Netflix price hike amid slowing customer growth has many wondering: Are we streamed out?
Cost and variety of streaming-service bills can now rival those of cable
Like many Canadians subject to COVID-19 related restrictions, Suzan Lorenz has spent a lot of time watching online streaming services during the pandemic.
Where once she made do with just Netflix, with three kids under one roof, she finds herself subscribing to more services than she originally anticipated when she cut her cable cord several years ago.
"You end up paying for more and more and more things," she said in an interview. "It increases the spectrum of who you're paying to access."
Lorenz says she hasn't done the math on what she's paying for three streaming services every month or compared that to her old cable bill.
"I probably should," she said. "And I'll be shocked to realize that I should probably just pay the damn cable companies.
"We're all being had a little bit."
She's not the only one starting to think so.
After more than a decade of double-digit growth, subscription additions at Netflix are slowing, the company revealed in its quarterly earnings this week.
The fourth quarter is typically the best one of the year for the company that basically invented online streaming. While the company added more than 8 million new customers in the period, for the year as a whole new sign ups came in at their lowest level since 2015. And this year is now forecast to be even slower.
Slowing growth was too much for investors, who sold the company's shares heavily on Friday, pushing the price down by 20 per cent. For John Lynch, chief investment officer for Comerica Wealth Management, the reason for the sell-off is obvious: "If everybody already has Netflix, it's hard to improve subscriber growth."
No wonder the company raised its prices in the U.S. and Canada again this week. Its costs for new content are going up — the company spent more than $17 billion on content acquisition in 2021, up from $11 billion the year before. In the past, the company could easily pay for those higher costs by signing up more paying customers. But if Netflix is running out of new customers, it has to start charging its existing ones more, which could cause many of them to leave. That vicious cycle is hard to get out of.
If free services and those based on user-generated content are included, there are hundreds of streaming services now available, Jon Giegengack with Hub Entertainment Research told CBC News in an interview.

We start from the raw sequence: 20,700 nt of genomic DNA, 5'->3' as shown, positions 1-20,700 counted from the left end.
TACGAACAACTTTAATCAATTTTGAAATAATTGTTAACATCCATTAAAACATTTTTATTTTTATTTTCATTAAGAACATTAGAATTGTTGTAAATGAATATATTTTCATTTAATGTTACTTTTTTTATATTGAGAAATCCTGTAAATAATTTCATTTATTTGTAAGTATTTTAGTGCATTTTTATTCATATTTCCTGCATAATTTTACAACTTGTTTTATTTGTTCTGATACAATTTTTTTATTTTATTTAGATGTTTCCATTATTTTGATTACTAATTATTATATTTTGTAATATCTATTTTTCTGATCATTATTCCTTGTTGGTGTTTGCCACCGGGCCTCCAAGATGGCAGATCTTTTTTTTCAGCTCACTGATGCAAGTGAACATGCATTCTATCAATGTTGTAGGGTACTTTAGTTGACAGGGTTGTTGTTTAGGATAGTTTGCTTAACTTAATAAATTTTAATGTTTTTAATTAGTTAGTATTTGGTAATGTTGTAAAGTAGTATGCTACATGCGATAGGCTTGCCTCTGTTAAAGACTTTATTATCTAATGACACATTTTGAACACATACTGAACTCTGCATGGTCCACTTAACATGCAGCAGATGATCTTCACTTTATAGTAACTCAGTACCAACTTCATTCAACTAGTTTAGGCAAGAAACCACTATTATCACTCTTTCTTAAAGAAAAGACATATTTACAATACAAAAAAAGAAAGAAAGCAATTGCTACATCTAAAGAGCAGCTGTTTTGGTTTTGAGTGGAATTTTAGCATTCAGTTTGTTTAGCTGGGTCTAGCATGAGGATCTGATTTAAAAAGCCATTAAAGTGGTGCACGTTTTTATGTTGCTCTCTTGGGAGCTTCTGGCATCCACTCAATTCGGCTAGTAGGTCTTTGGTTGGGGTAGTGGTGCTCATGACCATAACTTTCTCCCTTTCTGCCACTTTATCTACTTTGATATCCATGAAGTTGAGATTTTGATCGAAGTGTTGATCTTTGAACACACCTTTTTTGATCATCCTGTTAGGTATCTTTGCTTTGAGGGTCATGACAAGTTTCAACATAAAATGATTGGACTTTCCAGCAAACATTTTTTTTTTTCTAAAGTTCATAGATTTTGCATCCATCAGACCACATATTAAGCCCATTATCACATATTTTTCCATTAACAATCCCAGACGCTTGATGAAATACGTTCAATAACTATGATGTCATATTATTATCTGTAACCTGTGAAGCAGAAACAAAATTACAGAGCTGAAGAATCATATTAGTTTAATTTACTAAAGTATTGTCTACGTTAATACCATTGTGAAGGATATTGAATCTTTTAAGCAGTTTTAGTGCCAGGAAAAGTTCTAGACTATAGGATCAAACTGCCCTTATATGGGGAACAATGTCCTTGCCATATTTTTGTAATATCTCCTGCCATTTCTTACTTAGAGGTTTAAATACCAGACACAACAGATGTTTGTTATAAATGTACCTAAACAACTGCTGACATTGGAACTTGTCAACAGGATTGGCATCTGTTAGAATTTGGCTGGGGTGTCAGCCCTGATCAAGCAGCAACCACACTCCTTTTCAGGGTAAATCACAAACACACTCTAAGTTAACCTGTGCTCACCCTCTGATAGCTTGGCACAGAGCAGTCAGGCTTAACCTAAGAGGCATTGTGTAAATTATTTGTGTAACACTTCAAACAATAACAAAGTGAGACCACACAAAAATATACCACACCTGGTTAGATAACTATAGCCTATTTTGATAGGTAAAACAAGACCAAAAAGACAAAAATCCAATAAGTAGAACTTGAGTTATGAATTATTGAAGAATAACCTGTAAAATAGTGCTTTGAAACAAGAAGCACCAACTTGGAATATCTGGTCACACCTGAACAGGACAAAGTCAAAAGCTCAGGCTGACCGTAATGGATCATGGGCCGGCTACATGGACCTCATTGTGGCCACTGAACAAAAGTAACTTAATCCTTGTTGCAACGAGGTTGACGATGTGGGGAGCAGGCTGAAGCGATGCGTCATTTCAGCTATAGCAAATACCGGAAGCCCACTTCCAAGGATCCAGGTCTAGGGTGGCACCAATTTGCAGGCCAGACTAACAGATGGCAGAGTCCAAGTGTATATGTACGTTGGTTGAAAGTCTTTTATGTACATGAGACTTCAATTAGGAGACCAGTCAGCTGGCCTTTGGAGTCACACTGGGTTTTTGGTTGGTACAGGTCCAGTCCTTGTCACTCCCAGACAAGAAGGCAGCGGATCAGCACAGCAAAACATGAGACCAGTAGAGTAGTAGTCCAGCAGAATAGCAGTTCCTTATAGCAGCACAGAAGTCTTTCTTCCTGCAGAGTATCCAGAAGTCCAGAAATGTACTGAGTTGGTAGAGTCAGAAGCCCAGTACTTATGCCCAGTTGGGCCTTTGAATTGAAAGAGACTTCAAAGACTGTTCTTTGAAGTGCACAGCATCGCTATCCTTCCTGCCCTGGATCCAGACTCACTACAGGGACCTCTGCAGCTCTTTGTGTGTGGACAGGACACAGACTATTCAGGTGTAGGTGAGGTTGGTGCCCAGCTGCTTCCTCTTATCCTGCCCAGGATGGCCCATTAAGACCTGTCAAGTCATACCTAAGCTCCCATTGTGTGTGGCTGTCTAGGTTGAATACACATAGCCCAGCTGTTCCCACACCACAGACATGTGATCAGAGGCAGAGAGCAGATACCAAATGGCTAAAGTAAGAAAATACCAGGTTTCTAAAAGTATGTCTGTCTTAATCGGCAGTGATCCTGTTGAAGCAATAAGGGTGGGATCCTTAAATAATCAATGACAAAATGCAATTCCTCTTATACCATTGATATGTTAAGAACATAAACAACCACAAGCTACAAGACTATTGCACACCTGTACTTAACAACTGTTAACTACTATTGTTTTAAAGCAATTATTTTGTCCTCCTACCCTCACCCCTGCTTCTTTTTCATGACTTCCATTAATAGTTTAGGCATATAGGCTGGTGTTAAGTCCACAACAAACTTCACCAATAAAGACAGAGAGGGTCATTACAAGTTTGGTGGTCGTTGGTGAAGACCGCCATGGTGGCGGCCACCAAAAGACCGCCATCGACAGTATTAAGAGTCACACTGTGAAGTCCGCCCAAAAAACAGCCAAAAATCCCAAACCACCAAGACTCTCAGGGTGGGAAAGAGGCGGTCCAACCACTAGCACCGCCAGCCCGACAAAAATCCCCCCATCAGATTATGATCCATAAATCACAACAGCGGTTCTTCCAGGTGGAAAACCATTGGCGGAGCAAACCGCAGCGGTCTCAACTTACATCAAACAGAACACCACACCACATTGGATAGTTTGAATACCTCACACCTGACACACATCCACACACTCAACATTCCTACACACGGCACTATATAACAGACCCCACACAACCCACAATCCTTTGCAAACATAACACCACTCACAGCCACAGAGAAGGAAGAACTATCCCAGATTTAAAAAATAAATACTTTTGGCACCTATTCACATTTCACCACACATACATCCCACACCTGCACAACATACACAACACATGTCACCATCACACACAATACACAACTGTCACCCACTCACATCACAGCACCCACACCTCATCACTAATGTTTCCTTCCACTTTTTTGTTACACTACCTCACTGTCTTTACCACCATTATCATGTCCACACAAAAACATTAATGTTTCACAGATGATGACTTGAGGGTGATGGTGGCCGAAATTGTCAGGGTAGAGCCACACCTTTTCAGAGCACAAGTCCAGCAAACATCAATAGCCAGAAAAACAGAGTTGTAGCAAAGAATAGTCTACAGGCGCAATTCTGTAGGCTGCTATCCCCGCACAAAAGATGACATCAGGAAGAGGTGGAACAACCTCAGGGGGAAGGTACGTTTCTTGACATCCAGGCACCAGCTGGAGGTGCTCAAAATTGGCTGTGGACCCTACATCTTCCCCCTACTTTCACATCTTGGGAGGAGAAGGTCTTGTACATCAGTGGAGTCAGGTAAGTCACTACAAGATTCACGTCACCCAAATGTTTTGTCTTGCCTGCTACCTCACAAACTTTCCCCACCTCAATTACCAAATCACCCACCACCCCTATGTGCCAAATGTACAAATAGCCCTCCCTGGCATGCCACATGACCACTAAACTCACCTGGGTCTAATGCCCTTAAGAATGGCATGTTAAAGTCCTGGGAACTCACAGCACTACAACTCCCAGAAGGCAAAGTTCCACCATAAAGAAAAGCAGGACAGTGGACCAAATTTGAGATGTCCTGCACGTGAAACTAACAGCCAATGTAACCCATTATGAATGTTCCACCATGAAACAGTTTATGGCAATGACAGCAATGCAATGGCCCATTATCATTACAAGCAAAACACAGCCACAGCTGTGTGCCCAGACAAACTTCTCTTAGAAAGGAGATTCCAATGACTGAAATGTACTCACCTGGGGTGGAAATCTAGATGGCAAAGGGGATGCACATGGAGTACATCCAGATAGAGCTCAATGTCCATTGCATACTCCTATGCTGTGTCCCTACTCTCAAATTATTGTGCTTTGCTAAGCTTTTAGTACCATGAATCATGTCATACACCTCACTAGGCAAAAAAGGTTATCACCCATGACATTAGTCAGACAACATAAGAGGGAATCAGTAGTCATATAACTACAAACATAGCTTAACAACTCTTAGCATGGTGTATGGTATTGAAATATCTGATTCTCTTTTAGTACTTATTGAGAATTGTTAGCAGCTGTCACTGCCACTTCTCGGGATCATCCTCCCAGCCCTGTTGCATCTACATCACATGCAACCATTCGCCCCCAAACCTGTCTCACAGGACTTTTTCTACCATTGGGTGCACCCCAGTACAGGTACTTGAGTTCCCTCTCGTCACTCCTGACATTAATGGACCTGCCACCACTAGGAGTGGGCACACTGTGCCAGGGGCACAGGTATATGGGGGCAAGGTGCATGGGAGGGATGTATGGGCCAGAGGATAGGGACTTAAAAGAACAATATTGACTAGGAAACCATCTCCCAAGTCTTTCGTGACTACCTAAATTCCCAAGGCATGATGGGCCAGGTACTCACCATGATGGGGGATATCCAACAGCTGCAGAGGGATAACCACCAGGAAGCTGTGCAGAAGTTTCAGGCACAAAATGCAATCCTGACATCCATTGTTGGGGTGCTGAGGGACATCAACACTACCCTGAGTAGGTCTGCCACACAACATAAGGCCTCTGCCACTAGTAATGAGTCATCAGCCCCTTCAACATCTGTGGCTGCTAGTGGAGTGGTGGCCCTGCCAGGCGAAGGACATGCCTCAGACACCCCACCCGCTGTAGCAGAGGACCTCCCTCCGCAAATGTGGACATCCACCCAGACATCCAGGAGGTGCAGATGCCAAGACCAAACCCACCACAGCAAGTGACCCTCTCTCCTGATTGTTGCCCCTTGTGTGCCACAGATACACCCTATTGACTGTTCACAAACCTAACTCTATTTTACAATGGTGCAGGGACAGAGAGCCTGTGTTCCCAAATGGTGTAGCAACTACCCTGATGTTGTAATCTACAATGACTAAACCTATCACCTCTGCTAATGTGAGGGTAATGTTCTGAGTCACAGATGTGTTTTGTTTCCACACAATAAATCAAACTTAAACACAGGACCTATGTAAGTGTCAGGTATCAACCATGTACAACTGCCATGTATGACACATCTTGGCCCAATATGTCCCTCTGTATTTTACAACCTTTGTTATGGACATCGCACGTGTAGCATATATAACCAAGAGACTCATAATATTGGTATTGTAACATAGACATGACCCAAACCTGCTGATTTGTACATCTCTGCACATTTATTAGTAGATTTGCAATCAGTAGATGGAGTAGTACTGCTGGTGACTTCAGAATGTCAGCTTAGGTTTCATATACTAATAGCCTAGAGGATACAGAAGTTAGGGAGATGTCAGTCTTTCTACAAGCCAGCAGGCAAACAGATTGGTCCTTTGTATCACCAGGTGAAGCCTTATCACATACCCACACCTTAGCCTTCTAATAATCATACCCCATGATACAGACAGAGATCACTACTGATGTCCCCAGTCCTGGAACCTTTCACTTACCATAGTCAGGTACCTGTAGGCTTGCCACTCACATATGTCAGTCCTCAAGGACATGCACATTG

"People's adoption was already expanding at a pretty rapid rate, and then, the pandemic struck and kept everybody locked up in their homes with a lot of time to kill," he said.
Giegengack says the typical consumer now pays for video content from up to six different sources. As recently as 2018, it was half that.
"The number of sources per person has really risen dramatically since the pandemic started," he said.
While the industry was growing swiftly before the pandemic and throughout it, it is showing signs of maturing.
"The reality is that the streaming market has become saturated" wrote Mike Proulx, vice-president of research for Forrester. "This translates to more choice for consumers, who are growing concerned with the aggregate costs of their streaming subscriptions."
For some consumers, keeping a lid on rising costs means being choosy about what to sign up for — and for how long.
"Usually, we'll have one at a time," Andrew Hiscock of Mt. Pearl, N.L., said. "We have [Netflix] for a few months, watch what we're gonna watch, maybe use Crave for a couple of months, then go get Amazon Prime, that sort of thing. We're not usually paying for more than one at a time."
Others say despite higher prices, streaming is still a good value.
Torontonian Syed Raza uses a half dozen streaming services, and even at roughly $50 a month, he says it's still a better bang for his buck than cable.
"The biggest advantage of streaming is on-demand content, and that is something that always sucked about cable — that you had to watch something on the network's schedule, and you couldn't watch it as many times as you wanted," he told CBC News in an email.
"The price for watching everything was never gonna be $10 a month forever. I don't know why consumers were gullible enough to believe that."
More than just costs
While costs are becoming a deterrent, consumers also now face the problem of being overwhelmed by the number of options and a complicated system to figure out how to watch them.
Giegengack says his favourite show, Yellowstone, is an excellent example of an increasingly common problem. The program about a ranching family is the most popular show on U.S. linear television right now, and the latest episodes air on the Paramount Network, which is owned by ViacomCBS.
"But Viacom sold the streaming rights to Peacock," he says, referring to the streaming service owned by Comcast, which owns NBCUniversal.
So in the U.S., the current season airs on a CBS-affiliated channel while the back catalog is on an NBC-affiliated service, "and you can't watch it at all on Paramount+, which is Viacom's streaming service," he said.
To add to the confusion, all four seasons of the show air on Amazon Prime in Canada.
"Something has to happen to simplify this for people," he said.
Giegengack says making a hit show used to be the hard part, but making it available for consumers is now becoming just as tricky. And conversely, despite having access to more quality content than ever, the biggest problem facing consumers today is finding a way to use streaming services "in such a way that they're getting their money's worth out of them all," he said.
"That's hard to do when ... there's still only 24 hours a day to watch them."
With files from Reuters and the CBC's Meegan Read